If you want to add a high-dividend energy stock to your portfolio, there's rarely been a more opportune time to consider Chevron (CVX) - Get Report or Exxon Mobil (XOM) - Get Report . With energy prices at depressed levels, their shares are trading at bargain levels. But which is best for income?
Exxon Mobil has a market capitalization of $346 billion, twice that of Chevron's $168 billion. But Chevron promises super growth, while stability is Exxon's forte. Let's examine their respective strengths.
In terms of stock price movement, it's Chevron that's made much more progress in the past month. Chevron's stock has gained 18% compared to Exxon's 13% gain:
Even after those gains, however, Chevron is down 20% year to date as opposed to Exxon's more modest 11.6% decline:
On a five-year basis, Chevron has inched up by 9% while Exxon gained 24% in the same period:
Chevron may be a little ahead of Exxon in recent times, but for the long haul, the latter has made investors richer in terms of stock price appreciation.
Both stocks offer solid dividends. Exxon has a dividend yield of 3.45% while Chevron has one of 4.76%. This is where we take out our calculators and use the total return metric (which takes price appreciation and income into account) for a closer analysis. Exxon beats Chevron, albeit narrowly.
For the one-year, three-year and five-year periods, Chevron has exhibited total returns of -19.61%, -2.80% and +5.61%, respectively. On the other hand, Exxon has racked up -10.06%, -0.19% and +7.17% over the same periods. Keep in mind that this is all based on trailing returns.
Profit margins for both businesses are similar at around 8%. In terms of debt, both oil companies have around the same levels, though Chevron packs more muscle in terms of cash, when compared to Exxon.
Let's look at how the future earnings scenario stacks up. If Exxon's one-year earnings estimates are taken into account, the oil major trades with a forward price-to-earnings ratio of 20.25. Chevron trades at a forward P/E of 21.66, at a slight premium to Exxon. In 2016, Chevron is projected to grow its EPS by 30.1%, while Exxon is expected to see a slower pace of 5.2%.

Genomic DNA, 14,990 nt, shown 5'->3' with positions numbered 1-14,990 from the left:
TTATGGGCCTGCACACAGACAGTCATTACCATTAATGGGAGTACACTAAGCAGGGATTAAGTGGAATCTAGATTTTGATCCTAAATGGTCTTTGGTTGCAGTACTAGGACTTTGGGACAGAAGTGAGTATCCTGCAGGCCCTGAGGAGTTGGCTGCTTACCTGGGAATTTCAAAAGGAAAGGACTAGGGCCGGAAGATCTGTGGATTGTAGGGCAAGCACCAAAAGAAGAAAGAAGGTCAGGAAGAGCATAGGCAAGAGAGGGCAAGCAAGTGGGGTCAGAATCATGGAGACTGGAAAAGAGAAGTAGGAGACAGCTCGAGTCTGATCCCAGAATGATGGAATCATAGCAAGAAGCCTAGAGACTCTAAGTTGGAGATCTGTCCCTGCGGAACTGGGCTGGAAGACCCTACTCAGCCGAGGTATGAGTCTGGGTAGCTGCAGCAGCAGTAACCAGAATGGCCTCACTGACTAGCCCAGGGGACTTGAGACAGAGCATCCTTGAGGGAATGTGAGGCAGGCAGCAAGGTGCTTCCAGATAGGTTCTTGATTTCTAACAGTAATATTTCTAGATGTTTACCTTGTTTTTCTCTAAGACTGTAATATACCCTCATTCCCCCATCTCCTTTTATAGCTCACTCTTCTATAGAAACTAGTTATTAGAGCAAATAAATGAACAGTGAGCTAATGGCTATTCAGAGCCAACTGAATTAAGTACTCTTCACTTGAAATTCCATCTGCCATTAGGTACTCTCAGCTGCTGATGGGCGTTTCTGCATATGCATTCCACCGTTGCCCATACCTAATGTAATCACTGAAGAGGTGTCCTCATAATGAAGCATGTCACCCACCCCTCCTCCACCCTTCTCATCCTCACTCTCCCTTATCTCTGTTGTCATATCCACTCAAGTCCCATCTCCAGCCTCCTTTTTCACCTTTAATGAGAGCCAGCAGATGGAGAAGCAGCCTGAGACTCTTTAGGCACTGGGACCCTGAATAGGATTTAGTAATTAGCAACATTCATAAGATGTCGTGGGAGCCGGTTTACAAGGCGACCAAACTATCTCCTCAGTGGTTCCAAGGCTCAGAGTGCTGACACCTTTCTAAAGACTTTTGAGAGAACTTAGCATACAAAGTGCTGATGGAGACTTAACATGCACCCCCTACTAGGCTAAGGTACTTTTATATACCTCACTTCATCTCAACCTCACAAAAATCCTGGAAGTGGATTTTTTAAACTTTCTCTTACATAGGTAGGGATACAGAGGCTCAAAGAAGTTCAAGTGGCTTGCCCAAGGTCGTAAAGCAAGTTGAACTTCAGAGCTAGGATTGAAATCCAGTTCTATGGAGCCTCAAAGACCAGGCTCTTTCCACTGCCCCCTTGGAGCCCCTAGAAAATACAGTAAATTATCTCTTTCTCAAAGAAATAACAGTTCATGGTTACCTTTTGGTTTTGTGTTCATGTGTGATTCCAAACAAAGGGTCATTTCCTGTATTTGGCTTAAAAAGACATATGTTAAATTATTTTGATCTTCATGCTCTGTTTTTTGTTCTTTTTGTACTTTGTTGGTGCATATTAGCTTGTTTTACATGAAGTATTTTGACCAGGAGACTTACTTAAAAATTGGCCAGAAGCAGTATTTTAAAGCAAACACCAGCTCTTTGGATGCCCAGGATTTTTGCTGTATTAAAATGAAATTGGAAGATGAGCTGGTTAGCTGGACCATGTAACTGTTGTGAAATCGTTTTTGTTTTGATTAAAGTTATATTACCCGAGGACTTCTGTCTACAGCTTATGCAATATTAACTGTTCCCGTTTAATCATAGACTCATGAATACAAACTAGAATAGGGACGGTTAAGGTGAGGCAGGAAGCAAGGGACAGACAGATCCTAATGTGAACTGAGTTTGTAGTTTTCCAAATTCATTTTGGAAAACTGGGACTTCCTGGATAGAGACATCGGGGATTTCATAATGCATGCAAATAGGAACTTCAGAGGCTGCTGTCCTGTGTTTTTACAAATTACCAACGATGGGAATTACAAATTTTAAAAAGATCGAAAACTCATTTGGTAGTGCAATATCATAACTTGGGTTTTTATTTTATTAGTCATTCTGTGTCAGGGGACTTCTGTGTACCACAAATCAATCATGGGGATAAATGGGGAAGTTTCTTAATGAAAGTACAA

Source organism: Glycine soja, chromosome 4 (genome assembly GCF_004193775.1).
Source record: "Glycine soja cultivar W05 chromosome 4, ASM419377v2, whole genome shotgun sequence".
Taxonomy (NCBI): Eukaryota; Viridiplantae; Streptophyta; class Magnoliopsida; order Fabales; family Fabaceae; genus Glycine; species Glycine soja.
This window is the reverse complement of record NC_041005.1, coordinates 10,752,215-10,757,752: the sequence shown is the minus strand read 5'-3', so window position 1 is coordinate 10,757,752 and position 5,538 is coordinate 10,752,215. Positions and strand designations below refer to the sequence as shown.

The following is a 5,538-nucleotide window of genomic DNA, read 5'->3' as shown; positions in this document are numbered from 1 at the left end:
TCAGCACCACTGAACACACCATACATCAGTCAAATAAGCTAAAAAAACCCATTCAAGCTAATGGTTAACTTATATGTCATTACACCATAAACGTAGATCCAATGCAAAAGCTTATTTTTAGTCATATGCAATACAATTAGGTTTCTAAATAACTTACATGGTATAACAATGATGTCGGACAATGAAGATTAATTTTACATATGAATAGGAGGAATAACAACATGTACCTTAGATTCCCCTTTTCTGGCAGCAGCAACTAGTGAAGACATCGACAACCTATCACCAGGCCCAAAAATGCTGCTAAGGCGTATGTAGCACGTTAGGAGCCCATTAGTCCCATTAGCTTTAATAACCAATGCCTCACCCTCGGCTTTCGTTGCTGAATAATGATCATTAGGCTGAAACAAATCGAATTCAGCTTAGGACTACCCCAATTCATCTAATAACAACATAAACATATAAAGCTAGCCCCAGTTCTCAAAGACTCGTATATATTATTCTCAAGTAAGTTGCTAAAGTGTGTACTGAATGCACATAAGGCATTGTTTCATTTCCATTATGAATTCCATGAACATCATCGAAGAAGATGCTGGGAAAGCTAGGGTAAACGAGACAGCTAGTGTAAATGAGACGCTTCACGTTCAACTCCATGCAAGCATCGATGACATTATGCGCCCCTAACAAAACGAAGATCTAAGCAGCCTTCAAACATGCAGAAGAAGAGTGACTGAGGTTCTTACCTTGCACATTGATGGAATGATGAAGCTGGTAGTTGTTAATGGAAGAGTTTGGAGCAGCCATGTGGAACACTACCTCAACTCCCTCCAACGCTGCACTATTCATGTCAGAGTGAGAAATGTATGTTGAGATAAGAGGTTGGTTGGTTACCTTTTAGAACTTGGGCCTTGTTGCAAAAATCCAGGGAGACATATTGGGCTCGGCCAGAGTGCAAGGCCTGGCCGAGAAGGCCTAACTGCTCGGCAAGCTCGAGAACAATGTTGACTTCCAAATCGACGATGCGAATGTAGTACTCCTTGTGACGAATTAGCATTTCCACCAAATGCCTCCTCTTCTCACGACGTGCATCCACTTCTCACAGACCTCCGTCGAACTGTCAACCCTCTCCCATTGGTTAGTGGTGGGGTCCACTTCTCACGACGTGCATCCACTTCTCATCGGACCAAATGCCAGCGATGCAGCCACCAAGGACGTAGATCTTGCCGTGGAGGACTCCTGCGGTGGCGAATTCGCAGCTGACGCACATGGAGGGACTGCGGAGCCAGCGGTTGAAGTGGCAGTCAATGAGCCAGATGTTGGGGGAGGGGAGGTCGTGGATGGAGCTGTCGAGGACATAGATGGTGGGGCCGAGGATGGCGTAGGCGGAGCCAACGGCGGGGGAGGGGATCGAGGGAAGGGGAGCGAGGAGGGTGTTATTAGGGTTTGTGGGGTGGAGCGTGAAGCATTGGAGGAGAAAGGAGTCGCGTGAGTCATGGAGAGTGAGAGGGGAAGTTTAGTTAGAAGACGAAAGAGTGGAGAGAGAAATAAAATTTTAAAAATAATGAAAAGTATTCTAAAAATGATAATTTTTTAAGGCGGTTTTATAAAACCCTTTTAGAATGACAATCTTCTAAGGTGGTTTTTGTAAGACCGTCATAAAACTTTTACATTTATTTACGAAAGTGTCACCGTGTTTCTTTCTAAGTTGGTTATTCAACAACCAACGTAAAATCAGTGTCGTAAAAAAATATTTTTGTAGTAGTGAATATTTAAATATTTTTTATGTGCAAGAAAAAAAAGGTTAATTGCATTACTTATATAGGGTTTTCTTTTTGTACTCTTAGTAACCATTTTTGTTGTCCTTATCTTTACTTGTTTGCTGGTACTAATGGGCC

This is why we think Chevron has an edge over Exxon, in terms of valuation. Overall, you should beware of "value traps" in the energy patch. Case in point: Chesapeake Energy is now down 64.5% year to date, but we would never recommend buying this essentially doomed stock just because it's cheap.
Higher earnings should logically be a precursor to better stock price movement or higher dividends or both. Now which stock is more capable of sustaining dividends?
A good way to figure this out is to look at dividend as a portion of free cash flow. Chevron in the trailing 12-month period, and in 2014 and 2013 had almost no free cash flow. Yet, it has paid dividends in these periods.
Exxon has paid smaller dividends, but it reported $5.5 billion in free cash flow for the past 12 months, $12.1 billion in 2014 and $11.2 billion in 2013. Clearly, Exxon wins this round.
The bottom line: Chevron is a better growth generator and Exxon is the sturdy and stable dividend income-giver. Simply put, if its dividends that make your day, we suggest you go the Exxon way.
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This article is commentary by an independent contributor. At the time of publication, the author held no positions in the stocks mentioned.